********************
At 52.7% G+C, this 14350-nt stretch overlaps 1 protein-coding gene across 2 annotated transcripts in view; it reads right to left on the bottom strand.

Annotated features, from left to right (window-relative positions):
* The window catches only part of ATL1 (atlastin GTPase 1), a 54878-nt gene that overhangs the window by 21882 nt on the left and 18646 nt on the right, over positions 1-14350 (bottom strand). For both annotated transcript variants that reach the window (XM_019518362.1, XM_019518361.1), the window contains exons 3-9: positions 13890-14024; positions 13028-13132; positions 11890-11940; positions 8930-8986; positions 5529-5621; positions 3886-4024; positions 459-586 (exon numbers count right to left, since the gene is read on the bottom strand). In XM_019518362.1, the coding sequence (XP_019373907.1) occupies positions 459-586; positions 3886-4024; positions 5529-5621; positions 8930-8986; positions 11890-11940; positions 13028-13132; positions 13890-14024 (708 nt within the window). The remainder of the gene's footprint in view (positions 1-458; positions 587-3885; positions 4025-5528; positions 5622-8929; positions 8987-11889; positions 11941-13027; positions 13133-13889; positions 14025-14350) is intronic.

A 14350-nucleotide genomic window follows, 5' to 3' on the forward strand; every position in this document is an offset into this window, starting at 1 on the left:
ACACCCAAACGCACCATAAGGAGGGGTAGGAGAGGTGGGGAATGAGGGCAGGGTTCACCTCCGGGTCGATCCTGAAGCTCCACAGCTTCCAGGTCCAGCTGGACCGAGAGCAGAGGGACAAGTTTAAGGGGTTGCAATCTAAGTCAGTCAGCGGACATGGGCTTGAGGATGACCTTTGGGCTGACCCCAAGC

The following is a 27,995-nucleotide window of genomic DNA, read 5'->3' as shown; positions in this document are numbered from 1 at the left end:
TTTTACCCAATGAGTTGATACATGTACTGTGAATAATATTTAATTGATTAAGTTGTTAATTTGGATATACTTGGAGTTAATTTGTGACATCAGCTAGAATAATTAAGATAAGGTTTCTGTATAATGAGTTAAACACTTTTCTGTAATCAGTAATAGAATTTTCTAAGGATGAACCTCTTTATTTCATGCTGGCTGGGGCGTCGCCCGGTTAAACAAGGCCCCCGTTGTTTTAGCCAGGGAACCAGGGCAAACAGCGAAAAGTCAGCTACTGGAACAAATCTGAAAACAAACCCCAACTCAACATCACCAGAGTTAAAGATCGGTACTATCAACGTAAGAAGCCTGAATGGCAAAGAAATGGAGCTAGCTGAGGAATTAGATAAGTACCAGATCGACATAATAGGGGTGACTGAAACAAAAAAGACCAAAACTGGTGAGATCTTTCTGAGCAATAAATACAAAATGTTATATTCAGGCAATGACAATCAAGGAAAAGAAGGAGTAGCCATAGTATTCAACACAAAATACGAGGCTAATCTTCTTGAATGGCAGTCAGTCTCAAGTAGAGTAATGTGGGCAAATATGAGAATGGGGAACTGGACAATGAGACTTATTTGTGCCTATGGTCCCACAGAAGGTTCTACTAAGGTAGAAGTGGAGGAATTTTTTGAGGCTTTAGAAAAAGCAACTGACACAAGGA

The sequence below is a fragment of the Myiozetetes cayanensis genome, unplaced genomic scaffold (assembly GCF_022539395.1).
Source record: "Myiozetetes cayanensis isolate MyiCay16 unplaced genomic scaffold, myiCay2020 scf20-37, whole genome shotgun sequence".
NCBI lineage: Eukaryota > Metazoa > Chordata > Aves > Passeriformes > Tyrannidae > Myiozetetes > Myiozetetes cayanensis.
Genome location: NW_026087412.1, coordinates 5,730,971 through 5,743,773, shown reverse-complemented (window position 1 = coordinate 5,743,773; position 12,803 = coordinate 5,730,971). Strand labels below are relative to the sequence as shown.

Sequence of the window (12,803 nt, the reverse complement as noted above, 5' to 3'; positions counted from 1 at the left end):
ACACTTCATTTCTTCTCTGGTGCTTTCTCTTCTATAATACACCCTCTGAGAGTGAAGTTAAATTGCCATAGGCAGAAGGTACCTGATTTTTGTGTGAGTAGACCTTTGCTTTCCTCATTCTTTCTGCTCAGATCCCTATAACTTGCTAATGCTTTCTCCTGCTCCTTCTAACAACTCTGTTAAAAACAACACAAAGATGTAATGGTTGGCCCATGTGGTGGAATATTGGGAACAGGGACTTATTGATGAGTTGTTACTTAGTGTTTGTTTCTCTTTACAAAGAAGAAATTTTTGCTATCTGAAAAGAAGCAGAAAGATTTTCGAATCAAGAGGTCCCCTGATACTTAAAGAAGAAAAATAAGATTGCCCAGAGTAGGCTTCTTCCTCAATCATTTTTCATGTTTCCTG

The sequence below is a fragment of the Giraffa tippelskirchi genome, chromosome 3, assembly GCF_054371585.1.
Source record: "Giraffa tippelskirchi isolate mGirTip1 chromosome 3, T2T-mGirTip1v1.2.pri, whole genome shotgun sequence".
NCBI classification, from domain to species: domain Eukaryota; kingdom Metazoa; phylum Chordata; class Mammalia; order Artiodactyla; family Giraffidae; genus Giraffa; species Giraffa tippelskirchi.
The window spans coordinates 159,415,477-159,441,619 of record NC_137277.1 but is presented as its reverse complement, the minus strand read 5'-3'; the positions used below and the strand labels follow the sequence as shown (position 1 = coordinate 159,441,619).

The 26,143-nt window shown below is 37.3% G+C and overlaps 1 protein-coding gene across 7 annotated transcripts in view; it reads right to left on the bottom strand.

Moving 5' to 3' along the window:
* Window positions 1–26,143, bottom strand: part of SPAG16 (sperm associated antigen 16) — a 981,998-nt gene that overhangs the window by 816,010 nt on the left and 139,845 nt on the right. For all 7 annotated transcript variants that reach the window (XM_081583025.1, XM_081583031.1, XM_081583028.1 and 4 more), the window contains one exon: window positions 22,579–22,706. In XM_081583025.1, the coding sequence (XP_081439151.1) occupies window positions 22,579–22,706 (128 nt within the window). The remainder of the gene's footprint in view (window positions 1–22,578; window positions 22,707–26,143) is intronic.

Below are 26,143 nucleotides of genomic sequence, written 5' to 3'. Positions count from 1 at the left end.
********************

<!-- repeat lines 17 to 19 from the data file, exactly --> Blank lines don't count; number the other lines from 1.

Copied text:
The window spans coordinates 159,415,477-159,441,619 of record NC_137277.1 but is presented as its reverse complement, the minus strand read 5'-3'; the positions used below and the strand labels follow the sequence as shown (position 1 = coordinate 159,441,619).

The 26,143-nt window shown below is 37.3% G+C and overlaps 1 protein-coding gene across 7 annotated transcripts in view; it reads right to left on the bottom strand.

Moving 5' to 3' along the window: